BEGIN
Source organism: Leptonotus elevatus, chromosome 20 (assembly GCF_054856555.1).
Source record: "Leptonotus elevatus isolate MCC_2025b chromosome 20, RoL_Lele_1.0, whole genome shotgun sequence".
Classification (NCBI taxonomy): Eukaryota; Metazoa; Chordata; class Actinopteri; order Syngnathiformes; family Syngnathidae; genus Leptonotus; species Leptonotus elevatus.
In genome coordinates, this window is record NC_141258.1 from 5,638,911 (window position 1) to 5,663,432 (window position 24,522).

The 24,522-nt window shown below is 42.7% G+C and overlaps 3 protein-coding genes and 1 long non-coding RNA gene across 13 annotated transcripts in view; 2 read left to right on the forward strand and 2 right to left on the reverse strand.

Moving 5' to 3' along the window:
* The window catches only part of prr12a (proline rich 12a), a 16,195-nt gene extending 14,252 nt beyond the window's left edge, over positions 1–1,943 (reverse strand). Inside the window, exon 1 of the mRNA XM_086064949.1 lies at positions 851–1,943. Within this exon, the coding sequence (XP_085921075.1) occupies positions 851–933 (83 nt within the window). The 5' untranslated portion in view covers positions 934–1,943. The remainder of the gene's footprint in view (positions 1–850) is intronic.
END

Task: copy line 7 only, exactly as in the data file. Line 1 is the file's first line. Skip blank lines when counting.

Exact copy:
* The window catches only part of prr12a (proline rich 12a), a 16,195-nt gene extending 14,252 nt beyond the window's left edge, over positions 1–1,943 (reverse strand). Inside the window, exon 1 of the mRNA XM_086064949.1 lies at positions 851–1,943. Within this exon, the coding sequence (XP_085921075.1) occupies positions 851–933 (83 nt within the window). The 5' untranslated portion in view covers positions 934–1,943. The remainder of the gene's footprint in view (positions 1–850) is intronic.